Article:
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Pewter, Not Just A Cheap Substitute For Silver
What Pewter is:
I must admit that I always have looked upon this metal as something cheap. A substitute for more valuable metals like real silver or gold. But there actually is a huge variety in quality that range from very expensive to very cheap, depending on the quality on the metals in the alloy and the skills with witch the beads or jewelry are made.
The metal is an alloy made with 85 to 99% tin and the remaining consisting of copper, antimony and bismuth. The mix varies depending on what the alloy is used for and there are small differences in where the it is made. The Asian is slightly softer than European alloy.
Copper is added to soften the tin and make it easier to work with. Antimony is added to make it bright and slow down the tarnishing. It does oxidize, but very slowly and evenly. It darkens with time to a warm and soft patina.
A brief history:
The metal actually has a long and prosperous history. It probably came to use in the bronze age in the vest Asia. It has been found in Egyptian tombs dating 1450 BC.
Although we don't look upon it as a particularly valuable metal alloy today, it once was treasured as something only the wealthiest people could afford. The alloy is made mainly of tin. Tin is the 4th most precious metal, after platinum, gold and silver, and has been mined for more than 3000 years, cherished for it silver like look and ability to be polished to high sheen.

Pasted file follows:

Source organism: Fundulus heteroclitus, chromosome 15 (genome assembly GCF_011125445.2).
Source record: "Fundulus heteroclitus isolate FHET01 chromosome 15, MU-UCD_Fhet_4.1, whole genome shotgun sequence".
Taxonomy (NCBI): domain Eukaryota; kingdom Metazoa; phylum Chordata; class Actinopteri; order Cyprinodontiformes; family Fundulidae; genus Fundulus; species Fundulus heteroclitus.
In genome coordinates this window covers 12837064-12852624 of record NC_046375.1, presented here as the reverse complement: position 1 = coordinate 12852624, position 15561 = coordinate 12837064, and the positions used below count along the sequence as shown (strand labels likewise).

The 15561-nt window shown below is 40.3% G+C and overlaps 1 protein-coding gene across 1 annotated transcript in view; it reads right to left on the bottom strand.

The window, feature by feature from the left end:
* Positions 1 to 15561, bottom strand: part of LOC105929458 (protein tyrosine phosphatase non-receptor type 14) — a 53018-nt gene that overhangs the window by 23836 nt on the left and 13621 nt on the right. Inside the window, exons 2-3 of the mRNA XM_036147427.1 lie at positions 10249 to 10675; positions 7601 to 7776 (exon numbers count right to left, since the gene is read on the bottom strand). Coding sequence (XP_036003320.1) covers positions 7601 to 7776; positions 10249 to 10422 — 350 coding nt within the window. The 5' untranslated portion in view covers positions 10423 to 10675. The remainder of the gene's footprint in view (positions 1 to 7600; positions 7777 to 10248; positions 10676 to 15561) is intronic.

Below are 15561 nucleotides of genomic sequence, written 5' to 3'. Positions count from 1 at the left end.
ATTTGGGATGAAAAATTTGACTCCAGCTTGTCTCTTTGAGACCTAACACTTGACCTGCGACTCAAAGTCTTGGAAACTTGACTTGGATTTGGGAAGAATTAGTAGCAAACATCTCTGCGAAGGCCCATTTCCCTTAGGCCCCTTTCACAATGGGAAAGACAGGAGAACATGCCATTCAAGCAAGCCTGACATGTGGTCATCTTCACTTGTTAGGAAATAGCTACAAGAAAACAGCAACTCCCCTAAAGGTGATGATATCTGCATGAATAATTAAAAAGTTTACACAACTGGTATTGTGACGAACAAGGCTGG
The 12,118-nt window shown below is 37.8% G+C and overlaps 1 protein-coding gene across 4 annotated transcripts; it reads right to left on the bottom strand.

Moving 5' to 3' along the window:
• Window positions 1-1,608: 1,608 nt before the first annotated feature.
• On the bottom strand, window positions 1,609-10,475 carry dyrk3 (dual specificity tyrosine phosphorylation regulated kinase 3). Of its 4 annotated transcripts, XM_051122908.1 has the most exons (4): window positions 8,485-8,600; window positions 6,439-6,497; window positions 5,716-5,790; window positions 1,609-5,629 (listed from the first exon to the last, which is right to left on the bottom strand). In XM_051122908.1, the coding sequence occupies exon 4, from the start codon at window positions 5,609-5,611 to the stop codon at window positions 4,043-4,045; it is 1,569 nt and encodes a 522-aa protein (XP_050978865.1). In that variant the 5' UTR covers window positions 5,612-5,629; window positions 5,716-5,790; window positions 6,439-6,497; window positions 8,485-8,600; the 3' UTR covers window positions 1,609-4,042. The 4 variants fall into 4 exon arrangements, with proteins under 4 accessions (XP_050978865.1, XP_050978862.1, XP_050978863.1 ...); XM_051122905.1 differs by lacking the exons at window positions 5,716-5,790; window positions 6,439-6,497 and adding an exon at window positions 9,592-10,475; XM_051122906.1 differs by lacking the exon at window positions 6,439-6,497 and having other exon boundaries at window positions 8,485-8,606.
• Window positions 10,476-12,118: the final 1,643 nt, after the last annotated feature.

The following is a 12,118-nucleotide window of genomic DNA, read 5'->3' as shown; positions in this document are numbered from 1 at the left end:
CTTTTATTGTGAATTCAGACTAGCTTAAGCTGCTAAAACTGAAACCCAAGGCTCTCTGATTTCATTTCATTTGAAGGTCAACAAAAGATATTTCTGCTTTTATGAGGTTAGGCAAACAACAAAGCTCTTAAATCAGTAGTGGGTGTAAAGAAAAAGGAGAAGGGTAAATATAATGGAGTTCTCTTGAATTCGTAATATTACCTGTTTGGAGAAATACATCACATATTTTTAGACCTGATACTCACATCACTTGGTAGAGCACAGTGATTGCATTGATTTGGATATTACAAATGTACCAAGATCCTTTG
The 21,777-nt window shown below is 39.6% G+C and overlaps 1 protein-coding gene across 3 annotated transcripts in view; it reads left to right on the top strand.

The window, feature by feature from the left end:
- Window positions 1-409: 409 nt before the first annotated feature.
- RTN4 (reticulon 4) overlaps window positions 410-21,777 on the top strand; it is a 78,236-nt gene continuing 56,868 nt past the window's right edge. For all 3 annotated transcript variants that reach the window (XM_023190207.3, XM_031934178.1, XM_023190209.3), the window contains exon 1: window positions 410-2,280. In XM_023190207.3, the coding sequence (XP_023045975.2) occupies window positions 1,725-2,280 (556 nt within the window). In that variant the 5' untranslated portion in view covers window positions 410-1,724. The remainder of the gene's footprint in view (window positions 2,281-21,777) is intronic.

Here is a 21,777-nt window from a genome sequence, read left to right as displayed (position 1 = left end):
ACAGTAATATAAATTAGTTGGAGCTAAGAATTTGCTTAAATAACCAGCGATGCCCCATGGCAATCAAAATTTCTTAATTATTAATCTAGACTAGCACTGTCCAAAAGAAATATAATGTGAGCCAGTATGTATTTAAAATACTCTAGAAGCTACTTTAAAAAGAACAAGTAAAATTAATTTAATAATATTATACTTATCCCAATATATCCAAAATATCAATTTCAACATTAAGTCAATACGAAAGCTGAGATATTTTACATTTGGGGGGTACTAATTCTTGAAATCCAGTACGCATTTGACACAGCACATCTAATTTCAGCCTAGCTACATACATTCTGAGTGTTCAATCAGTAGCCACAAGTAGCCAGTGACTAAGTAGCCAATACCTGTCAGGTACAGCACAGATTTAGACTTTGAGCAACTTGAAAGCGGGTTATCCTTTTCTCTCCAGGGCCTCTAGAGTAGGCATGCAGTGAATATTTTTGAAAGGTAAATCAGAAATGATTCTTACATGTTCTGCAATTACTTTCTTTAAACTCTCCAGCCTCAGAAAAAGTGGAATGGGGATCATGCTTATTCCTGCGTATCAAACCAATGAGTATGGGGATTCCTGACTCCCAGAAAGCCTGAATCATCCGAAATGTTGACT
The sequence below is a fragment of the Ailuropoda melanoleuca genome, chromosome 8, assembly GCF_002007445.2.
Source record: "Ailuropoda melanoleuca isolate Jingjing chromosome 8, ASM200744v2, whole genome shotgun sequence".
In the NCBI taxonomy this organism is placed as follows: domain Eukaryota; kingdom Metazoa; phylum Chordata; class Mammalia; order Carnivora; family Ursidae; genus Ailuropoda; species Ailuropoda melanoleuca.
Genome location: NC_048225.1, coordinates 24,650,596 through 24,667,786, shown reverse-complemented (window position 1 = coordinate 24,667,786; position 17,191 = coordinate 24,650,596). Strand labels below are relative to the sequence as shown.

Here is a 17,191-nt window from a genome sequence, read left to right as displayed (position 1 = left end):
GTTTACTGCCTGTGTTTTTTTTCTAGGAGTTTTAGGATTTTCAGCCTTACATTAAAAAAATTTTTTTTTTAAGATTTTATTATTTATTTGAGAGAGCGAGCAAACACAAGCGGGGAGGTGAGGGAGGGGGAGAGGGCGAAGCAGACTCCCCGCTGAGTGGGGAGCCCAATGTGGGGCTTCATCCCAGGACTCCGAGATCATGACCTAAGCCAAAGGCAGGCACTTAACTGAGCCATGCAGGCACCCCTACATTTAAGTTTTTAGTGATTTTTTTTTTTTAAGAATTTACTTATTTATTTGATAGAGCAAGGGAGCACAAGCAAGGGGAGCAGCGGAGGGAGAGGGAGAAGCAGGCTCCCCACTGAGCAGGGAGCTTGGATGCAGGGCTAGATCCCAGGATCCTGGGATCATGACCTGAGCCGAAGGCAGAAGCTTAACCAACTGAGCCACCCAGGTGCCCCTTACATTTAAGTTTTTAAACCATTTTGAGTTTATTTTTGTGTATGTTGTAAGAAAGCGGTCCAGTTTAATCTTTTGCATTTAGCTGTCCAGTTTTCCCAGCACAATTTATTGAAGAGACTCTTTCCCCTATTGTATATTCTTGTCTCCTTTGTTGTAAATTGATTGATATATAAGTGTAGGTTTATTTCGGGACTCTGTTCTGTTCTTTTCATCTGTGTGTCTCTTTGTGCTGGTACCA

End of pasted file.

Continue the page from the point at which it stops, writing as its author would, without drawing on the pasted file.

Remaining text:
The metal bloomed when it took over as a substitute for wood and pottery. It was used for plates, mugs, trays, forks, knifes and other table and utensils early in the middle ages up to the 19th century. The early alloys contained lead, and a roman alloy that contained only tin and lead has been found in graves in England.
In the 17th century, people started to see it as health hazard, since people got lead poisoned from drinking and eating from kitchen ware made from the metal. Britannia alloy then took over the market, since it did not contain lead. England became world renown for fine pewter craftsmanship, because of their high production, design standards, established guilds and rigorous testing procedures.
In the 18th century the metal was outshone by the mass production of porcelain, and further from the development of glass. Today it is mainly used for decorative purposes and jewelry. It does no longer contain lead, so there are no longer any health concerns around it. It must meet the requirements of the newly enacted Consumer Protection Safety Improvement Act of 2008, although lead has not been used in pewter since the 18th century.
Pewter in jewelry making:
The alloy actually is a very popular metal in the jewelry business. It has a low melting point, good casting properties and appearance and can be polished to a bright silver like finish or be darkened with chemicals to antique it. As beads, pendants and findings, it is sold at a lower price, but higher amount of beads, than silver or gold. It will not tarnish like silver and is highly useful when making jewelry both because of its price and qualities.
It has its own merits and qualities which make it a very fine, precious metal for jewelry making and other decorative purposes. It is also sometimes used as base metal for silver or gold plated objects.
Since it is so affordable, it is a bit odd that fake pewter actually is made and sold as the real thing from unscrupulous manufacturers. These beads are normally made of Aluminum and are much lighter in weight than real pewter.
How to clean pewter jewelry:
It gets nicer the more it is worn. When used it should be washed in warm soap water and dried with a soft cloth. If you keep it in a zipper lock plastic bag, and you expel the air, it will last for ages.
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